Out of all of the drivers on the grid, Lewis Hamilton is the only one that I simply do not like. He exhibits the youthful cockiness of a teenager and has pulled many weird moves since coming into F1. Comparing himself to Ayrton Senna or ramming into Kimi Raikkonen’s Ferrari in the pits two years ago are amongst the things I detest him for. However, despite my dislike for him, I’ve ranked him second. This is because I do not let my personal feelings towards drivers cloud my perception, and I am fully aware of just how good Lewis really is. He’s something very special and has the natural potential to definitely win several world championships. In 2009, the McLaren was often a dog of a car, but Lewis still managed to drag the car into the points. It was a coming of age year for Lewis as he had to learn what it’s like to be a top driver in an underperforming car. He became a little more humble and let his driving do the talking. In a very poor McLaren, Lewis finished the year in fifth overall with two race wins. However you may feel about Lewis Hamilton, it is impossible to deny that he did a spectacular job in 2009.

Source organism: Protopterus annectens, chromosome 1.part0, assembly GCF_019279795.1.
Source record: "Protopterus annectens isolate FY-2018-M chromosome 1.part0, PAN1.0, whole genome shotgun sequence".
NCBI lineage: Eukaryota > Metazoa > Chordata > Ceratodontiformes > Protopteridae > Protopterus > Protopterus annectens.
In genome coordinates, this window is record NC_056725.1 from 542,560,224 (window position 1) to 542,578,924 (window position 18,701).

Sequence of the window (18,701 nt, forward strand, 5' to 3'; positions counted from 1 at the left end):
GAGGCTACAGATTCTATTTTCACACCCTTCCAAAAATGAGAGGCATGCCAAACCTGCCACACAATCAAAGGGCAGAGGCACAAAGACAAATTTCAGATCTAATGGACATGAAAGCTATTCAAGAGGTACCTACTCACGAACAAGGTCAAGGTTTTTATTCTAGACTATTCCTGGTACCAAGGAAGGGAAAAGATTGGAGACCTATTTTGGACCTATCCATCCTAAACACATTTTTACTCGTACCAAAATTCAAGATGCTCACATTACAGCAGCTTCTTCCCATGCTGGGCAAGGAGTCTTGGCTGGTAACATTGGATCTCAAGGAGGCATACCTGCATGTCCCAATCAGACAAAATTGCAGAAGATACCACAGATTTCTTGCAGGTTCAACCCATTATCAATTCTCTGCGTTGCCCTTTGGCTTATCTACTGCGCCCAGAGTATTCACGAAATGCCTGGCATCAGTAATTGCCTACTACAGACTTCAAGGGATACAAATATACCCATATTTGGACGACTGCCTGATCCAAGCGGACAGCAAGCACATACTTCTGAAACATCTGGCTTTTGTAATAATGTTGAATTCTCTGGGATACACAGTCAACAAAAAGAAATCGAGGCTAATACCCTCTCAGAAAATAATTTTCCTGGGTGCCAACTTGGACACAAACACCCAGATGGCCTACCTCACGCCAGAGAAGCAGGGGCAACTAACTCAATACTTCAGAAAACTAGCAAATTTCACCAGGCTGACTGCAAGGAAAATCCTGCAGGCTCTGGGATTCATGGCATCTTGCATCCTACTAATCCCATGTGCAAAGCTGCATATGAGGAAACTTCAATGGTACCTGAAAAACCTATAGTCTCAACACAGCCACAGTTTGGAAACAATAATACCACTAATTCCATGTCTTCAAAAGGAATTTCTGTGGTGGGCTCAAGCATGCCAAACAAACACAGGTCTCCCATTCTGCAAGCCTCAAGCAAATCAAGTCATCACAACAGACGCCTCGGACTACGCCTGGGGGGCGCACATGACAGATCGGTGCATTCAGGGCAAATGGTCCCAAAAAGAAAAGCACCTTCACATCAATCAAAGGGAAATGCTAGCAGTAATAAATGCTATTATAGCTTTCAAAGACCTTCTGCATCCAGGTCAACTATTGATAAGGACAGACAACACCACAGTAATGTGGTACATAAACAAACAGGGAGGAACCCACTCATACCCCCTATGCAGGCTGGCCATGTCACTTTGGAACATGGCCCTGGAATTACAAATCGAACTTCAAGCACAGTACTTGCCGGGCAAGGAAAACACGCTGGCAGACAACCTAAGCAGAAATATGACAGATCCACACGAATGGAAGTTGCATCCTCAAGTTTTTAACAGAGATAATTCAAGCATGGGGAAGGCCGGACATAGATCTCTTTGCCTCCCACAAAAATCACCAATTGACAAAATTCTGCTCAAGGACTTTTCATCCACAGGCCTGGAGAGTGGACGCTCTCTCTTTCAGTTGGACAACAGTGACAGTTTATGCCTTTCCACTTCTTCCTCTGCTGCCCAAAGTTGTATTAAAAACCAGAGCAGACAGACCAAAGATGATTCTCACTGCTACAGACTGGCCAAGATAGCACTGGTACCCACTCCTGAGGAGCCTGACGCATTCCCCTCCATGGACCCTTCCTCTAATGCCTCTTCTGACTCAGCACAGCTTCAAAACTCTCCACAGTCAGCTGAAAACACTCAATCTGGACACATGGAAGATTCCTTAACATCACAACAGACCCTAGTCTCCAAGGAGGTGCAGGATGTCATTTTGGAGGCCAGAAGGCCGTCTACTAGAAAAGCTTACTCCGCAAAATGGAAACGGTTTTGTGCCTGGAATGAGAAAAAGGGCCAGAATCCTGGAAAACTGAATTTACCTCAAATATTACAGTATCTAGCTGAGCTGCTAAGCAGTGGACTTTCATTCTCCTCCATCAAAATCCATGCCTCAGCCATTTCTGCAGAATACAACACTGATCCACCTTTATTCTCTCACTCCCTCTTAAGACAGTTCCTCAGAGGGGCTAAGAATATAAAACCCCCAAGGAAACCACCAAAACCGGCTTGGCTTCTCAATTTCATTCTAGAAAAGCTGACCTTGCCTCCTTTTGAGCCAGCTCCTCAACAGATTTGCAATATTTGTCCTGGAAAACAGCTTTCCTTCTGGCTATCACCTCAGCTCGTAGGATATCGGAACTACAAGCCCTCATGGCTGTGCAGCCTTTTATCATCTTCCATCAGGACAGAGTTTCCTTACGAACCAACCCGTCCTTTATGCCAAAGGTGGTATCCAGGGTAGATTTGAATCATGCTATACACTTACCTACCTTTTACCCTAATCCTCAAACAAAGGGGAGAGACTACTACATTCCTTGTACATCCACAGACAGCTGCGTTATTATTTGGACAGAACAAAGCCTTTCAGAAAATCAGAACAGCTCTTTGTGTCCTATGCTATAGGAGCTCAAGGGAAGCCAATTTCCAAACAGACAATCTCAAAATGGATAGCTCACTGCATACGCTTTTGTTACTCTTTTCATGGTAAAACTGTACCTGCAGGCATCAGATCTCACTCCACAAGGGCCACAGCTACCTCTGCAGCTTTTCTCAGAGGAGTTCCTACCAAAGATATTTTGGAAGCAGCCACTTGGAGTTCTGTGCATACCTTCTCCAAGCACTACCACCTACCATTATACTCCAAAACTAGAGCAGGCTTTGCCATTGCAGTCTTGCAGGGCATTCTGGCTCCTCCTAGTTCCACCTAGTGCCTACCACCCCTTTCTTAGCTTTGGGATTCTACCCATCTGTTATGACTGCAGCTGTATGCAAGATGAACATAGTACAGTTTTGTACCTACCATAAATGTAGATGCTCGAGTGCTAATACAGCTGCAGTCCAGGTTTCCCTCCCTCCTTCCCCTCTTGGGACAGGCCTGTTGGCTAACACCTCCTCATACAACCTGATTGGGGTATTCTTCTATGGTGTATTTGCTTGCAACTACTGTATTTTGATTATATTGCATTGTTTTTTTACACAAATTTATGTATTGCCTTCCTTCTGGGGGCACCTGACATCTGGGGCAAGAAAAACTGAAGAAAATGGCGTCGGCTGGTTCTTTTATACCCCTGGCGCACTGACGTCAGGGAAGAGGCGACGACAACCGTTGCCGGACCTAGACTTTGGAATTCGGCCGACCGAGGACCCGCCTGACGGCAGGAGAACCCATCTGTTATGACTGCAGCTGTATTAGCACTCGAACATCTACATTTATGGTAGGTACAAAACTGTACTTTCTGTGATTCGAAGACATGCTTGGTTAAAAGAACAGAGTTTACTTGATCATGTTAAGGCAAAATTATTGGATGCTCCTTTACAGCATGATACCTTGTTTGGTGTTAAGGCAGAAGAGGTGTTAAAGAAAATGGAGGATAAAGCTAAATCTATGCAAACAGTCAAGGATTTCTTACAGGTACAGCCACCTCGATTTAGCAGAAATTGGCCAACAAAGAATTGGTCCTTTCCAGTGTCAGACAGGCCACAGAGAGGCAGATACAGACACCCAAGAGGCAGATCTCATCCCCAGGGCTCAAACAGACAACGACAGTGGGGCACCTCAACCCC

1. Sebastian Vettel (2nd, 84 points)

After a few initial hiccups at the start of the year, Sebastian Vettel became, clearly, the class of the field. While Jenson Button’s easy wins looked to be down to him having an unstoppable car, Vettel’s wins looked far more honest in a Red Bull that, initially, wasn’t able to compare to the power of the Brawn chassis. As the year went on, the Red Bull simply got better with each month, and so too did Sebastian Vettel. Jenson Button won six races compared to Vettel’s four. That would give Button twenty more points on merit, yet the world champion only finished nine points ahead of Vettel. Button scored points in sixteen races and had one retirement. Vettel had three retirements, two finishes outside of the points, and twelve point finishes. Puts things into perspective, doesn’t it? Overall, Vettel’s performances were more consistent and yielded more points. To me, it is a crime that Sebastian Vettel was not the 2009 world champion.